schools in Appalachia and southern Virginia to design and evaluate a series of laboratory experiments aligned with the chemistry SOLs. The following summer, a team of VPI staff, including two chemistry teachers, a lab technician, and an administrative assistant, led the first of a continuing series of summer workshops to train teachers on the experiments and instrumentation available on the van. The VPI team also developed kits of chemistry experiments that did not require advanced instrumentation and began mailing them to rural schools.

Chemistry teachers and students at 19 rural Virginia high schools and two inner-city Richmond schools conducted the experiments included in the mobile van four times during the academic year and also received four to six chemistry kits for each of three years, beginning in the 2001-2002 school year. During the summers, more than 63 teachers were trained in leading the experiments included on the van. Before the mobile van program was initiated, students in these 19 schools performed on average 15.6 percent lower than the state average on the chemistry SOL. In 2003, the average among these 19 schools was 1.2 points above the state average, with particularly large gains in two inner-city Richmond schools with large minority populations. Attendance also improved on the days the mobile van was present, but without a comparison group it is not possible to know whether the mobile van or other factors may have accounted for the improvements in test scores and attendance (Long, 2004). However, the Virginia Tech program, which relied on a combination of federal, corporate, private, and university grants—could not be sustained and was ended in the summer of 2004.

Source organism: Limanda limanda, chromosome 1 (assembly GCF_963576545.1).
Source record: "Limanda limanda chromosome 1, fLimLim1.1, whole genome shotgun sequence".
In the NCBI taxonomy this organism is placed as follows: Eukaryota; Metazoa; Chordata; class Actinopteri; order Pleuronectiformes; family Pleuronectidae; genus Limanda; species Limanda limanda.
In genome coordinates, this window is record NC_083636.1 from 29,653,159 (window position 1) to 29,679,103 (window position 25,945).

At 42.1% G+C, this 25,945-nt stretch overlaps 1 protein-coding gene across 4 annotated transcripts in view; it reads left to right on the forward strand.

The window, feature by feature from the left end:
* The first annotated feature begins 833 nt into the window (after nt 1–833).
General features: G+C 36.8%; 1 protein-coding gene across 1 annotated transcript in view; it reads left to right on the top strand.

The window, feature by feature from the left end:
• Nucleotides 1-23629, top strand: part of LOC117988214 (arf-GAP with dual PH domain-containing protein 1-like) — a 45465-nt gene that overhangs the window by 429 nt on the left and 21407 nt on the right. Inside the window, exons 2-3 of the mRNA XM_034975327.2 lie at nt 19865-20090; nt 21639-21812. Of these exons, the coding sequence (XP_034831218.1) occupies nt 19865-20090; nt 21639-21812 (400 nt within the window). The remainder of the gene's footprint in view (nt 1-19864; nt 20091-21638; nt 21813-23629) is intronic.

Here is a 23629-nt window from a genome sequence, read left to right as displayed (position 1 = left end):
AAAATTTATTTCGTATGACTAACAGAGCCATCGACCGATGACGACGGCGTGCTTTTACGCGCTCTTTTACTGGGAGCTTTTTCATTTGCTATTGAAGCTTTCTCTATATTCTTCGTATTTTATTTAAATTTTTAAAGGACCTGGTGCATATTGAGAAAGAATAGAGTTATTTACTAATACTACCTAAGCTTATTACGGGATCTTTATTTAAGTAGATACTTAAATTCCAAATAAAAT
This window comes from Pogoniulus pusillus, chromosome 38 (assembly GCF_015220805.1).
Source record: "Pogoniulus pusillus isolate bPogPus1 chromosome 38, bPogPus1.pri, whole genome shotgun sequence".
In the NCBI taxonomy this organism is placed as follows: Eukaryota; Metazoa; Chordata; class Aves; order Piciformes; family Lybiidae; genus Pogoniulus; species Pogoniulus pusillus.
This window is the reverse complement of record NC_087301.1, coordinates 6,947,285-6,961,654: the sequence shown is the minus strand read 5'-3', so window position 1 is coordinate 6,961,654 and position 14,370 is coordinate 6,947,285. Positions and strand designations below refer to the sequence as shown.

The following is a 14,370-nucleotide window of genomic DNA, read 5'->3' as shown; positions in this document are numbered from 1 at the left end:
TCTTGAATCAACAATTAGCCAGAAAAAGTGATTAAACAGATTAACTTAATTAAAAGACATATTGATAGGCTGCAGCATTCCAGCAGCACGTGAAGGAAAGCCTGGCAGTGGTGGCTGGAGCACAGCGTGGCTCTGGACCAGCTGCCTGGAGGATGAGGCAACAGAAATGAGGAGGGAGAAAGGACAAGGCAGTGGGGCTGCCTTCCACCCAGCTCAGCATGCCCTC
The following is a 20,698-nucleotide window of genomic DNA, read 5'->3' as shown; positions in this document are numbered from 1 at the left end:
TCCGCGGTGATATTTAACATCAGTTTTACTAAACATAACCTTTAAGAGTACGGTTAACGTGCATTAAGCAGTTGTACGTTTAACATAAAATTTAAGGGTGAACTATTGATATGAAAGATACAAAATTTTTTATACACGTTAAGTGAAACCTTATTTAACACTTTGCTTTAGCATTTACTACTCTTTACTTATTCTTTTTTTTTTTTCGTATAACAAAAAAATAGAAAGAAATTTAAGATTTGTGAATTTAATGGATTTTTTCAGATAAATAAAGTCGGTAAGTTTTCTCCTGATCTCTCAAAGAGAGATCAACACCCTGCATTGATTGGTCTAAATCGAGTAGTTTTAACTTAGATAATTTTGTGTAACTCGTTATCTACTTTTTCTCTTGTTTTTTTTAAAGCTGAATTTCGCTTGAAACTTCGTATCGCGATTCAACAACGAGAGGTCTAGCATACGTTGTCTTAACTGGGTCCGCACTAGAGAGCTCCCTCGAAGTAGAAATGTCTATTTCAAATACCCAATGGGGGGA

The Virginia program was modeled on the Science in Motion program of Juniata College that serves rural schools in Pennsylvania. An independent evaluation of the Juniata program conducted in 1999 found statistically significant gains in biology and chemistry achievement test scores among students served by the program when compared with students in schools without access to the program (Mulfinger, 2004).

Providing Student Internships

Scientists have provided laboratory internships to high school students for many years. One scientist who involved high school students in a 1955 summer program in the departments of biochemistry and physiological chemistry at the University of California, Berkeley, described them as “enthusiastic, hard-working and intelligent laboratory assistants—well worth the time and cost of training” (Pardee, 1956, p. 725). Scientific agencies and foundations, as well as individual science departments, support such programs. For example, the Howard Hughes Medical Institute provides funding for high school students and teachers in the Montgomery County, Maryland, public

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